I realize that many of my music experiences have been in the private realm, and that is an argument for many people trying to shove music education out of the public schools. However, shouldn't every child have the opportunity to have music in his or her life if he or she should want to? Fewer and fewer parents are able to afford private lessons as time passes. Therefore, only certain children would get any musical training at all. On top of that, there are things you can do in a public music setting that are close to impossible to do in a private music setting unless you have an extremely large studio. Orchestras and bands are much more likely in a public school setting than in a private studio. Without the other kids to make up the bands and orchestras, we would lose the big orchestras people value. Where would the Boston Pops or Utah Symphony be without those players first learning how to play in a band or orchestra setting?

All of my percussion skills have come from teachers paid for by the public education system. (Elemetary, high school, and a state college.)

Here is an example of some of the joy that has come into my life from public education in the arts.

This piece is a shortened version of Yellow After the Rain by Mitchell Peters.

Tuesday, January 15, 2008


Elimination Communication is the pits when it comes to diarrhea. Poor Ben just can't help it, so he's in full time disposable diapers (The tree hugger ones from Target). The runs are giving Ben a horrible diaper rash, and I've used a bunch of Aquaphor, but I've now misplaced it. Desitin just seems to make it worse, but this time it is NOT yeast. The rash doesn't look the same. My poor little guy! I'm hoping this present set will only last a couple of days until Ben's teeth come in.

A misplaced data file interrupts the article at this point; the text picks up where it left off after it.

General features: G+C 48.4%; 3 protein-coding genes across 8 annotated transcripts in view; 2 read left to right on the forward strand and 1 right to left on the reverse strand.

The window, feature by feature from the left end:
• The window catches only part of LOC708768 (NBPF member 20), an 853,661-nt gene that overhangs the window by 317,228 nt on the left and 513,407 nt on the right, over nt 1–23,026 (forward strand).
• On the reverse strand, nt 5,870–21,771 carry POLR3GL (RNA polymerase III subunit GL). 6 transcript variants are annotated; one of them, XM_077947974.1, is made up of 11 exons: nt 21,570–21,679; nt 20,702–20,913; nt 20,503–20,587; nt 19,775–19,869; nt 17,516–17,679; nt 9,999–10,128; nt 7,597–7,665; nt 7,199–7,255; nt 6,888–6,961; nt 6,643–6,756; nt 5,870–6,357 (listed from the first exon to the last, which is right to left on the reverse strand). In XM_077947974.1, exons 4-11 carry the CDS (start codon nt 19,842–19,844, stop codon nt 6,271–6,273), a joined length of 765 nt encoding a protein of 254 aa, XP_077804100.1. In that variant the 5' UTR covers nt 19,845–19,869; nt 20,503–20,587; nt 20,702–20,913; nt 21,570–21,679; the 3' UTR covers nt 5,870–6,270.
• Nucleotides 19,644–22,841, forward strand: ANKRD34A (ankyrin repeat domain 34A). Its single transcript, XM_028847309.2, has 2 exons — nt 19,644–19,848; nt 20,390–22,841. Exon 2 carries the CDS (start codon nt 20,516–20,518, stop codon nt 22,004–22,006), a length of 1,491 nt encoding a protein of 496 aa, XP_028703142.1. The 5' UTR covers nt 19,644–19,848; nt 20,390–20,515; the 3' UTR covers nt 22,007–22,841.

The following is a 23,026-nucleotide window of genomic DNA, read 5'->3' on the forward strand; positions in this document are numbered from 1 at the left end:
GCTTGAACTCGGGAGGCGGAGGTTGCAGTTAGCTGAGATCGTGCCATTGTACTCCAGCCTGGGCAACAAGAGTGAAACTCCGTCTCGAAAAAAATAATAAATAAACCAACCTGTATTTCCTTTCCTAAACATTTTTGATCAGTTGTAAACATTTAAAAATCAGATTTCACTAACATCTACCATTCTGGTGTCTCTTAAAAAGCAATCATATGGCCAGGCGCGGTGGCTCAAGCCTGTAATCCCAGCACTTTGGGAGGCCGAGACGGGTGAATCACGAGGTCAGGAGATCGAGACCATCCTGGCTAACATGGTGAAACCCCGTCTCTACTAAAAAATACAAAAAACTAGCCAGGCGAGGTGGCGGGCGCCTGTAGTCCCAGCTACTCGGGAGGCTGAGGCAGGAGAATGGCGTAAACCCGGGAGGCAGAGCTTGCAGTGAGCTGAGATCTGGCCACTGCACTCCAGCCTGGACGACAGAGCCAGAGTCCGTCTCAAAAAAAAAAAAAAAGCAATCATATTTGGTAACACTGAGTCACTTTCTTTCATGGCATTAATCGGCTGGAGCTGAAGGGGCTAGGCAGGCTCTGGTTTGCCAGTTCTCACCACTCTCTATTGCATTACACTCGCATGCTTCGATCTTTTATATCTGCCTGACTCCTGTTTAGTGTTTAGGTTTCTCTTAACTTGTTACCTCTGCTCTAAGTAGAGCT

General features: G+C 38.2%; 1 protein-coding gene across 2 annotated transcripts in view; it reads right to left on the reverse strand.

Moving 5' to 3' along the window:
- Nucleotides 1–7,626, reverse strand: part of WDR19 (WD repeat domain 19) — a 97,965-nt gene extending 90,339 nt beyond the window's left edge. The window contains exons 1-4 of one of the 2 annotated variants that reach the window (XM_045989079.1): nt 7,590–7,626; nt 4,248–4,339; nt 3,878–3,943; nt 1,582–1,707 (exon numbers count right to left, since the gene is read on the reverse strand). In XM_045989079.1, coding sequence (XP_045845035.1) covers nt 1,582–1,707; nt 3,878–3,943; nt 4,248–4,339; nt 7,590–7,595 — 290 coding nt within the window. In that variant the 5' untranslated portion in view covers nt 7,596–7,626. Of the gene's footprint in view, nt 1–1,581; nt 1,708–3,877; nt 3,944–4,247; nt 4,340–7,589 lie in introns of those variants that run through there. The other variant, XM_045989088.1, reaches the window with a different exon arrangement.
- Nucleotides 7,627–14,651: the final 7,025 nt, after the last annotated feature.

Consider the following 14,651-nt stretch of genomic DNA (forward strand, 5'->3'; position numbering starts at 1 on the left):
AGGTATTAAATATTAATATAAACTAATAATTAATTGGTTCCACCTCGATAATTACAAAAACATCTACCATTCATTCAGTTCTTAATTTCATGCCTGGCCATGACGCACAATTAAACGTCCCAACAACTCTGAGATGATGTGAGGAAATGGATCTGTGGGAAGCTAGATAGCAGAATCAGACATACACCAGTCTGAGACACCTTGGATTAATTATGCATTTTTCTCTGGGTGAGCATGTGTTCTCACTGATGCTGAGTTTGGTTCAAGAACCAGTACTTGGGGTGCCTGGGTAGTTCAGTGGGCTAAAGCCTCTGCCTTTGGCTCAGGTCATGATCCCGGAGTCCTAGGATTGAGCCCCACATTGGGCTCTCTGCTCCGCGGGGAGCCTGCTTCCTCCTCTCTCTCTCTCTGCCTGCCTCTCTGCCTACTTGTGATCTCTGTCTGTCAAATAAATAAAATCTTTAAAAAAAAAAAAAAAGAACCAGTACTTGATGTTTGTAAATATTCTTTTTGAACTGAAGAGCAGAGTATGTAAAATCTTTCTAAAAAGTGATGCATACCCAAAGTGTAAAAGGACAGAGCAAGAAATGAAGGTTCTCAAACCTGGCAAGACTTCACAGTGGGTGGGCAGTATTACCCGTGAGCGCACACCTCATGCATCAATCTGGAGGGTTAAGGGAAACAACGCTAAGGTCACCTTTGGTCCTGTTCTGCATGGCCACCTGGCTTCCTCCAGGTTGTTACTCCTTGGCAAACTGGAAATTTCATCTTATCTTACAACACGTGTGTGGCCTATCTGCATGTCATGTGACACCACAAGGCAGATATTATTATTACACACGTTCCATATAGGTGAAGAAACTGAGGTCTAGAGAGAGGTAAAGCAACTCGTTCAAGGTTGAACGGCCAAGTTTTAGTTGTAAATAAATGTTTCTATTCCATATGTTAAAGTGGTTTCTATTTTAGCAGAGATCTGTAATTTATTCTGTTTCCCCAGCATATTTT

Since writing the above paragraph, I have changed his diaper. I had an "ah ha" moment and tried the modified lanolin. Maybe it will work. If it can heal a nipple, it can heal a bottom, right? We'll see. I'll let you all know how it works.

Sunday, January 13, 2008

Clogged ducts

Before reading, again, let me remind people that this is an attachment parenting and elimination communication blog. This post addresses breastfeeding issues. If you're uncomfortable with that, feel free to skip this one and come read other posts.